• If the franchise is new, has the franchisor adequately tested and proven the viability of the system through pilot units run at arms' length from the franchising company over a sufficient length of time? Are the pilot units in sites or territories of a similar size, position and market potential as that proposed for your business?
  • Is the training provided by the franchisor sufficiently thorough and his operations manuals sufficiently detailed, to enable you to run the business successfully?
  • Is the franchise agreement sufficiently explicit on the obligations of the two parties and is it fair to the franchisee, particularly in clauses relating to the termination and renewal of the agreement and the sale of the business?
  • If the franchise is well established, has it shown itself to be capable of product and marketing innovation, at least to a degree, which has enabled franchisees to retain their market share?
  • Does the franchisor offer sufficient advantages (training, brand recognition, buying power, business systems, marketing, field support, etc.) to make it more attractive to join the franchise, rather than go into the same type of business independently?

    Advisers
  • Have you made arrangements to discuss your plans with a solicitor (franchise agreement), accountant (business plan, financial projections, cash-flow) and your local NatWest Area Franchise Manager (business plan, finance package)?

Disclaimer

The Bank does not warrant or recommend any franchise/licence opportunity. 

We recommend prospective franchisees undertake an independent and thorough evaluation of the business opportunity. This should include contacting existing franchisees of their own choice to ascertain their level of success and the degree of support provided by the franchisor. They should take independent advice from an accountant and a lawyer, preferably one affiliated to the British Franchise Association and any other relevant professional before entering into any legal obligation or financial commitment. 

The Future looks bright according to the NatWest/BFA Survey 

The annual NatWest/BFA franchise survey monitors the performance, attitudes and opinions of those involved in franchising and, thereby, builds up a larger picture of the contribution of franchising to the British economy. 

The results from this survey are based on the year ending December 2000 and show steady growth. They reveal that franchising continues to expand with further growth in the number of franchise systems and units, sector turnover and employment.

Turnover

The estimated annual turnover of the business format franchise sector is £9.3 billion, an increase of 4% on 1999. This continues the steady upward movement from £0.9 billion in 1984.

Franchisors

Using a strict definition of business format franchising, the number of active franchises identified was 665. This represents an annual increase of 3% and a clear indication of many businesses looking to exploit the success of franchising. 73% of franchisors operate an independent system, 19% as a subsidiary of a parent company and 9% on a master licensee basis. On average franchise systems have been operating for nearly 8 years, slightly down on 1998, but not surprising given the number of new franchises in recent years.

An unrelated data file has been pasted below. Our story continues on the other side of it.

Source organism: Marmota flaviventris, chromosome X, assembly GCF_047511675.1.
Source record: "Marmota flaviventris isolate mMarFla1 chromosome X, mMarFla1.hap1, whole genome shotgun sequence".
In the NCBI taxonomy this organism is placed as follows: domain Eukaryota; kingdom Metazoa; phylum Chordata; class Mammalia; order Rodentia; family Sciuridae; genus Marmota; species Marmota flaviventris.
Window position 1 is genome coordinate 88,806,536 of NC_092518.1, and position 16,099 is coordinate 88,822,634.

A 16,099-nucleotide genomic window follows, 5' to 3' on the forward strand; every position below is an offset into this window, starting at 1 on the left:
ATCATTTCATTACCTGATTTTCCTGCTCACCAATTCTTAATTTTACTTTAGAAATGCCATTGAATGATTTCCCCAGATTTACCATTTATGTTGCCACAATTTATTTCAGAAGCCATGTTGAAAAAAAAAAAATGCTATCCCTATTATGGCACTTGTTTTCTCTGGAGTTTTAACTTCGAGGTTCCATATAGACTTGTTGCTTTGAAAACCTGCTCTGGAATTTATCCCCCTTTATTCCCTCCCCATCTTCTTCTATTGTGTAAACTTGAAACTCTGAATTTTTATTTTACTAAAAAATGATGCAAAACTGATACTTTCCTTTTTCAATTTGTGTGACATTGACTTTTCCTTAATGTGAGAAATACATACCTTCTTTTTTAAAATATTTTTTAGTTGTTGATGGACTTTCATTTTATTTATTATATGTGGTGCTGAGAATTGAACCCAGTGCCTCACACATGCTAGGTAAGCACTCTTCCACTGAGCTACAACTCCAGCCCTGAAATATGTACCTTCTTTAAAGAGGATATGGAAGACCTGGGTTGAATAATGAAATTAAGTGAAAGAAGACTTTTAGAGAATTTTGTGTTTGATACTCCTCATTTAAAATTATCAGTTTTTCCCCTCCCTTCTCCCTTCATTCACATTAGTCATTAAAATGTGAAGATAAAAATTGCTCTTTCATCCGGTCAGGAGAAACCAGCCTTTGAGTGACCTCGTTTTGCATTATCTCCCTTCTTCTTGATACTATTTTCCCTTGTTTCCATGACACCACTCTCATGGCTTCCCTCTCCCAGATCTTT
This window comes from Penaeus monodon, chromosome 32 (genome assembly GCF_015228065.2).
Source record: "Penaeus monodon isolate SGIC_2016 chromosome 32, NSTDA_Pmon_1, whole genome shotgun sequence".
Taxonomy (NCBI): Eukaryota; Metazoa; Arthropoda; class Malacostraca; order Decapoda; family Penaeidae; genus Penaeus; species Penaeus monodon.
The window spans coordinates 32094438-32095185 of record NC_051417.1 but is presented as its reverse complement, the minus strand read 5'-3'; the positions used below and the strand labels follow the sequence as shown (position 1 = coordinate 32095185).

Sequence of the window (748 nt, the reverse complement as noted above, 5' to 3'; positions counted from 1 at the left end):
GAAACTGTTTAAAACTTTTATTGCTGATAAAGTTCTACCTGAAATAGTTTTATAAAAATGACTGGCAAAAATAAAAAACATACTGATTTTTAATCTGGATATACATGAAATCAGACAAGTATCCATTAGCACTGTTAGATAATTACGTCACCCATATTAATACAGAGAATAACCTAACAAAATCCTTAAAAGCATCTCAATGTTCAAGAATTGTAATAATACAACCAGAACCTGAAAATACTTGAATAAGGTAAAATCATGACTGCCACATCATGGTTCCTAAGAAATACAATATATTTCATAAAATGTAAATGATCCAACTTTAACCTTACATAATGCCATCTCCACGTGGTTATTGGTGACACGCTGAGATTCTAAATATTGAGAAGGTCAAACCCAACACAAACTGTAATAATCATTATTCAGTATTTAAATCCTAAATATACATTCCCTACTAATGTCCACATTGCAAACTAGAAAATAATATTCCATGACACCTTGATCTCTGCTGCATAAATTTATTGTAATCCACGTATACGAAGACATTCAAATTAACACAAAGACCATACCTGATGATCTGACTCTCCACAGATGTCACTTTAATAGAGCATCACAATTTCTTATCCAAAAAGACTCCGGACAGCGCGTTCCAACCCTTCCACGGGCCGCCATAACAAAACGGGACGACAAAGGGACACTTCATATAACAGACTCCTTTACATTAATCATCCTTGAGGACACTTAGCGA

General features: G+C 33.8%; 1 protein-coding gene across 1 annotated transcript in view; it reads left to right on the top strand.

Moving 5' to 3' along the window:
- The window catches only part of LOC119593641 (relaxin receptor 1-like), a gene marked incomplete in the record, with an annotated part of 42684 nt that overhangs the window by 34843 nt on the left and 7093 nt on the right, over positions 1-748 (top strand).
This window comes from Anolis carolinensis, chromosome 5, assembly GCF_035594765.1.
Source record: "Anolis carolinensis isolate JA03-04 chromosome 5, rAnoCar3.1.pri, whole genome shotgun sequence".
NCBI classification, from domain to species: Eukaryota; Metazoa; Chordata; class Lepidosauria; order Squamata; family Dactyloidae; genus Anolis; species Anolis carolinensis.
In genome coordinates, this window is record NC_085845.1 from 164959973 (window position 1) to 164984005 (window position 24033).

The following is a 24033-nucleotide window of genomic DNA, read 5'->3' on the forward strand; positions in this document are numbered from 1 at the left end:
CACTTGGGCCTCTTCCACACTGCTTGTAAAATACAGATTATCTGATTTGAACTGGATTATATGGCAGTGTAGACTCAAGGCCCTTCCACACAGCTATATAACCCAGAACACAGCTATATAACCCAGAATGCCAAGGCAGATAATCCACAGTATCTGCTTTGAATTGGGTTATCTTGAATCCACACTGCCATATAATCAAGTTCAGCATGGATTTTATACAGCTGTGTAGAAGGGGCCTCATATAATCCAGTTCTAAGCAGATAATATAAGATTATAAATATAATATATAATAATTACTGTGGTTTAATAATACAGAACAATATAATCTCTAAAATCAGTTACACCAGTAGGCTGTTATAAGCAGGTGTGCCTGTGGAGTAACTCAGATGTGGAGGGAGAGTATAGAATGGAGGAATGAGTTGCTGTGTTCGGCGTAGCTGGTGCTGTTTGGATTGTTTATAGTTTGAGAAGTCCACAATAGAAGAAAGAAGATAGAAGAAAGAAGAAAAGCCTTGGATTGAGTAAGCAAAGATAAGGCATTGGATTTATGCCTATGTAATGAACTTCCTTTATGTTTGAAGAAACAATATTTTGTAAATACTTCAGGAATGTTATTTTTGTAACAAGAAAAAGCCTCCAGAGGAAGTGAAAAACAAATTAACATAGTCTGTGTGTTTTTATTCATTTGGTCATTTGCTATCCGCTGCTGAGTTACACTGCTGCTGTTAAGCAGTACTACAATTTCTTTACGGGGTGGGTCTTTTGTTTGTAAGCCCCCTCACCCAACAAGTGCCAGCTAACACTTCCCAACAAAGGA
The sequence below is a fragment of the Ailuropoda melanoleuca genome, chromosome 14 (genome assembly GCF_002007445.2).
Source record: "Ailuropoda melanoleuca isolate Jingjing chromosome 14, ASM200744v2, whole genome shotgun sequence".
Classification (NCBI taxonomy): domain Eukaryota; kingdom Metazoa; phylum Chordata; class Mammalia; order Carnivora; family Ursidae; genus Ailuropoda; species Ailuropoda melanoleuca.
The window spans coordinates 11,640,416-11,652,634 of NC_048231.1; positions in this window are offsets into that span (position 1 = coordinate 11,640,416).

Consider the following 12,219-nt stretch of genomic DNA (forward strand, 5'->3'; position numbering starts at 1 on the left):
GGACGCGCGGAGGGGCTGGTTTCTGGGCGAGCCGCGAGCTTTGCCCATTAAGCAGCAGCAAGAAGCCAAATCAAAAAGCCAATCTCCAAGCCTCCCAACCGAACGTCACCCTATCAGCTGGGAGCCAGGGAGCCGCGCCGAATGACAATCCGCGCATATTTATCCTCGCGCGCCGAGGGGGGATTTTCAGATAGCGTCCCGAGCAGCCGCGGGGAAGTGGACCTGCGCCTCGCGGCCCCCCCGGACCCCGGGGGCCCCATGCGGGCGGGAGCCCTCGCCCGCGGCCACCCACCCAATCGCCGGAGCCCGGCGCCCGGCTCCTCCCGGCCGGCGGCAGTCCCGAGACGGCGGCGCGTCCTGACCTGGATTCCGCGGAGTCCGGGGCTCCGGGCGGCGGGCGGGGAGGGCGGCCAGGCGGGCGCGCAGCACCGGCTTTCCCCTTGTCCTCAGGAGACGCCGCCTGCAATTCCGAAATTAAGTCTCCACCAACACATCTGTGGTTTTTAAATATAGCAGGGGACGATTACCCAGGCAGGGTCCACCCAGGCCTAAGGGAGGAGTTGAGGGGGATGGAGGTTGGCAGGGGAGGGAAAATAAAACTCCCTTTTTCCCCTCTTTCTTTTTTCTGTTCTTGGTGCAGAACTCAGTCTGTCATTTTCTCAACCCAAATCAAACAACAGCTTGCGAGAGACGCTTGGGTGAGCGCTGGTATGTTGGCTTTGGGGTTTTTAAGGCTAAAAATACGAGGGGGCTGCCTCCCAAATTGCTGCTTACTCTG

Franchisees

The number of franchised units is estimated at 35,600. The average annual sales per unit is £289,000, this however reflects a wide range in individual unit turnover. 52% of those who responded operate on a sole trader basis. The remainder is split between partnership (22%) and limited companies (25%).

Employment

The employment generated by franchising is at the core of its contribution to the economy as a whole. It is calculated that some 316,000 people are directly employed in the franchising sector.

Profitability

The proportion of franchisees reporting profitability in the survey was 95% (compared with 70% in 1991). Furthermore the proportion of franchisees claiming to be highly/quite profitable was 52%. They put the main reasons for their success down to hard work, good service and customer satisfaction together with the benefits of the product/service offered.

Industry Sectors

Franchisee Profile sought by Franchisors

Whilst most franchisors do not specify any age or gender restrictions, individuals with selling/marketing and general business experience attributes are the most sought after. Franchisors are looking for evidence of self-motivation, determination, some financial acumen and positive attitude towards work.

Finance

The total average initial outlay for setting up a franchise is £44,500 (£49,900). The average ongoing management service fee and advertising levy is a fraction below 10% of franchisee’s turnover. Banks are the most important overall source of finance. 48% of franchisees borrowed money to set up and of those 77% borrowed from the Banks. The average amount borrowed was £32,500.

Franchisor-Franchisee Relationships

Outlook

The franchising marketplace as a whole is generally optimistic about the future. When asked about their expectations over the next 12 months 90% of franchisors and 68% of franchisees forecast an improvement in their business.

Note 1 :

The survey results relate only to full business format franchising. If franchising is considered in its broader context and car dealerships, soft drink franchises, the franchised and tenanted licensed trade and petrol retailing are included, it is estimated that the total market is worth £60.0 billion per annum.

Note 2 :

The information in this document is extracted from the seventeenth annual research study sponsored by NatWest. Copies of the survey are available from the British Franchise Association, telephone number 01491 578049/50.

Note 3 :

The above information can be utilised in press articles, project work etc. subject to an acknowledgement of the source.



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Whyteleafe FC